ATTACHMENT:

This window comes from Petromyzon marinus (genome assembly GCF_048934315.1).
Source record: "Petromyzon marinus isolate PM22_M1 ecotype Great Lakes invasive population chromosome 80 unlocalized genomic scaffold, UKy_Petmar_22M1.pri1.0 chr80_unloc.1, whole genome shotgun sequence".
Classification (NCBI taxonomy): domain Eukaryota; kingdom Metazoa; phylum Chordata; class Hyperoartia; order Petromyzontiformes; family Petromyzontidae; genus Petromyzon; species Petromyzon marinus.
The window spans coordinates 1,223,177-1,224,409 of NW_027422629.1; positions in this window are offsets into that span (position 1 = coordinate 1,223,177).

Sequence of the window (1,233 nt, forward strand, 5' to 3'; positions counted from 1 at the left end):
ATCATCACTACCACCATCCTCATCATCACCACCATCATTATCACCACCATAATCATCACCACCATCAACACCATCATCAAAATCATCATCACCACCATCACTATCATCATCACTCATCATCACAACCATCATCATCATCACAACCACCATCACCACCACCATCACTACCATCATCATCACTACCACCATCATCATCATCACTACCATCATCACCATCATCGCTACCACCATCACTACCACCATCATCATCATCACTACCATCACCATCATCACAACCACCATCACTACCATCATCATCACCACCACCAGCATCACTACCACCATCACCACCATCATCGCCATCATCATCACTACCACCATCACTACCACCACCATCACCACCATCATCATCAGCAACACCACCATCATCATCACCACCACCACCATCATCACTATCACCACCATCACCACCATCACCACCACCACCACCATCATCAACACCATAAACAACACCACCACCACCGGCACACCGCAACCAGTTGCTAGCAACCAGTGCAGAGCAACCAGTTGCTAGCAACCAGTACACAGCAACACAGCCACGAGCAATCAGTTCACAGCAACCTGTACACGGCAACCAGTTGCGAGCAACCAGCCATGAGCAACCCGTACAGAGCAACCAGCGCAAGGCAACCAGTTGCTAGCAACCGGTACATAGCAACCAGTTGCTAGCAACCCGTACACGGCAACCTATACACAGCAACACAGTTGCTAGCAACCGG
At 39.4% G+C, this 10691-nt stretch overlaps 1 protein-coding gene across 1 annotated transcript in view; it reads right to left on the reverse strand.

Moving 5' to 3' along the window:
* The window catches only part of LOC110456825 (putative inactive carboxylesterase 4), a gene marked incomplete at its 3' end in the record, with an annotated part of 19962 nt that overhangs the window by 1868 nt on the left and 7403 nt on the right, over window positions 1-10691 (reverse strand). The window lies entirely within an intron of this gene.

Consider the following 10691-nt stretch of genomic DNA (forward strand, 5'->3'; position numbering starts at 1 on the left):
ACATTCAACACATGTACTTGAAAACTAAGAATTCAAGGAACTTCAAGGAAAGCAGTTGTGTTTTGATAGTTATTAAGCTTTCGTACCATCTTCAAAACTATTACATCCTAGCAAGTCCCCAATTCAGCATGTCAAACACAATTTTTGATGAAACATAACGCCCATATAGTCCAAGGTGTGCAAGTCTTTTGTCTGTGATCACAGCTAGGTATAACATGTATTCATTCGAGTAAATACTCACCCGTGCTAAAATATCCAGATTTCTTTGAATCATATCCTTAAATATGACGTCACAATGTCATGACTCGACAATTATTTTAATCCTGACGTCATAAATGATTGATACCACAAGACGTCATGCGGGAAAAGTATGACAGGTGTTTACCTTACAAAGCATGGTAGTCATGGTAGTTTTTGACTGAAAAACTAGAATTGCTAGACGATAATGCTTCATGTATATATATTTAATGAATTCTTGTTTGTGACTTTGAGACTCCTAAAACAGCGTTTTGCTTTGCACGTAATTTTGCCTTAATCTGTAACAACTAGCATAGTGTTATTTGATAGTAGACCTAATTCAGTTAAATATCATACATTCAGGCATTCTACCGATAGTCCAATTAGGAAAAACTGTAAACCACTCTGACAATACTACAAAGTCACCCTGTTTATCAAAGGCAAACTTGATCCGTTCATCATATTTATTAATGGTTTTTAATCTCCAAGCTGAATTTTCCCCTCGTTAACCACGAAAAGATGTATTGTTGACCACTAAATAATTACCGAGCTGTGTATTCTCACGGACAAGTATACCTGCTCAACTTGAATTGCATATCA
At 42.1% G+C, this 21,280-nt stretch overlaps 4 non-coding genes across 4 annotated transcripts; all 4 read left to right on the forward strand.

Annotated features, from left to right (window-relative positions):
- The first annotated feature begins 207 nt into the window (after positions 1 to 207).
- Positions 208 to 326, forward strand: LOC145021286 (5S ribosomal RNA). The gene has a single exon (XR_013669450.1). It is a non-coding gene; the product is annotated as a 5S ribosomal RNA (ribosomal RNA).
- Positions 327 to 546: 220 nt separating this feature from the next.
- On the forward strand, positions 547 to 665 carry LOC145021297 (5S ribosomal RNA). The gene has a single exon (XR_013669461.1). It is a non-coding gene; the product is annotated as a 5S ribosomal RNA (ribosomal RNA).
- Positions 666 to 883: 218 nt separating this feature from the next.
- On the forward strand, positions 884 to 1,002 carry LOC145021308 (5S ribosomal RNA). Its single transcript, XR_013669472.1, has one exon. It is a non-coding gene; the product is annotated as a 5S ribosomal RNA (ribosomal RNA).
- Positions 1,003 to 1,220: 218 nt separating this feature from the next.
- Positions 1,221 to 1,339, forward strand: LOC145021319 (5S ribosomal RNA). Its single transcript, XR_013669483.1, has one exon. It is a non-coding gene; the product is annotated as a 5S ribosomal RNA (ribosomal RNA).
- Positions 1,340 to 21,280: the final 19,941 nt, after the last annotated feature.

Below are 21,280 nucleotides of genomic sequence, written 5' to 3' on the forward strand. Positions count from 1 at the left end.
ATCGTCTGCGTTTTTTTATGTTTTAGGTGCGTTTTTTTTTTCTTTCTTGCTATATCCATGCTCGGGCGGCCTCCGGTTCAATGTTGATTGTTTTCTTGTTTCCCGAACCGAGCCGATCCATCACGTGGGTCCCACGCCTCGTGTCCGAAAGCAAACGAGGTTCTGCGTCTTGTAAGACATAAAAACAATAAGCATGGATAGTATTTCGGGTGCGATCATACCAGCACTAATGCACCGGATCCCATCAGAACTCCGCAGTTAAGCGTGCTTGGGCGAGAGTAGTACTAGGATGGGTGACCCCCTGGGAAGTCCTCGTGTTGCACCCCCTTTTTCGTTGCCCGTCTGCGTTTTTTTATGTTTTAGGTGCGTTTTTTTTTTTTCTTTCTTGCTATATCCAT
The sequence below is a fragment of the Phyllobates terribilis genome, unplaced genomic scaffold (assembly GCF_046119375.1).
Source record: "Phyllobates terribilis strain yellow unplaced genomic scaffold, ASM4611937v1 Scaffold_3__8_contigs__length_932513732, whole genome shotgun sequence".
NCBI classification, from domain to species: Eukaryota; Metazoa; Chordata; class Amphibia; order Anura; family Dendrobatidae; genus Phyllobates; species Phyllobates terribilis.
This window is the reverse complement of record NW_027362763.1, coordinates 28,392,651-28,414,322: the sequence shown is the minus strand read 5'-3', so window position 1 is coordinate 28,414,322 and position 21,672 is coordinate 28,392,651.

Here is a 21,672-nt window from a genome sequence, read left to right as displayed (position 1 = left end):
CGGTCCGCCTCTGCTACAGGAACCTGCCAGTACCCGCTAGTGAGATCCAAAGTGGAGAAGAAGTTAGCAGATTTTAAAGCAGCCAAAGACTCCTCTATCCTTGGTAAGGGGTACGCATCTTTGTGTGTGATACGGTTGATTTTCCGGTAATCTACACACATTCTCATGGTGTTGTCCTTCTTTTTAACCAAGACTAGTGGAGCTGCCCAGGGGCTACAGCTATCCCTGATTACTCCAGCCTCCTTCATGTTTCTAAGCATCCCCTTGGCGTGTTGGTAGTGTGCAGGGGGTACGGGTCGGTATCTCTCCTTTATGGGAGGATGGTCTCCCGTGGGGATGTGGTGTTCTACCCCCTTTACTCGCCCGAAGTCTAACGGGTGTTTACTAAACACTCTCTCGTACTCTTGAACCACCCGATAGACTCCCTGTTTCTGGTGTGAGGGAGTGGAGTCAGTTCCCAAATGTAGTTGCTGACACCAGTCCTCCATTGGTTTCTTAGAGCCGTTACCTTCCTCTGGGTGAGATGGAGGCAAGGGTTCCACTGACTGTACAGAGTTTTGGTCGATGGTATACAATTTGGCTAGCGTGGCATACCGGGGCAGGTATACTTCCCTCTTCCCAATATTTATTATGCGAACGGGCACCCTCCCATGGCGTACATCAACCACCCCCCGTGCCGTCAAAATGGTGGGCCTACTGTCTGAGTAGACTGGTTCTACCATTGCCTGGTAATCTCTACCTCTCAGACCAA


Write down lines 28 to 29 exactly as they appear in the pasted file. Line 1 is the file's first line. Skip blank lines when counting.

This window is the reverse complement of record NW_027362763.1, coordinates 28,392,651-28,414,322: the sequence shown is the minus strand read 5'-3', so window position 1 is coordinate 28,414,322 and position 21,672 is coordinate 28,392,651.

Here is a 21,672-nt window from a genome sequence, read left to right as displayed (position 1 = left end):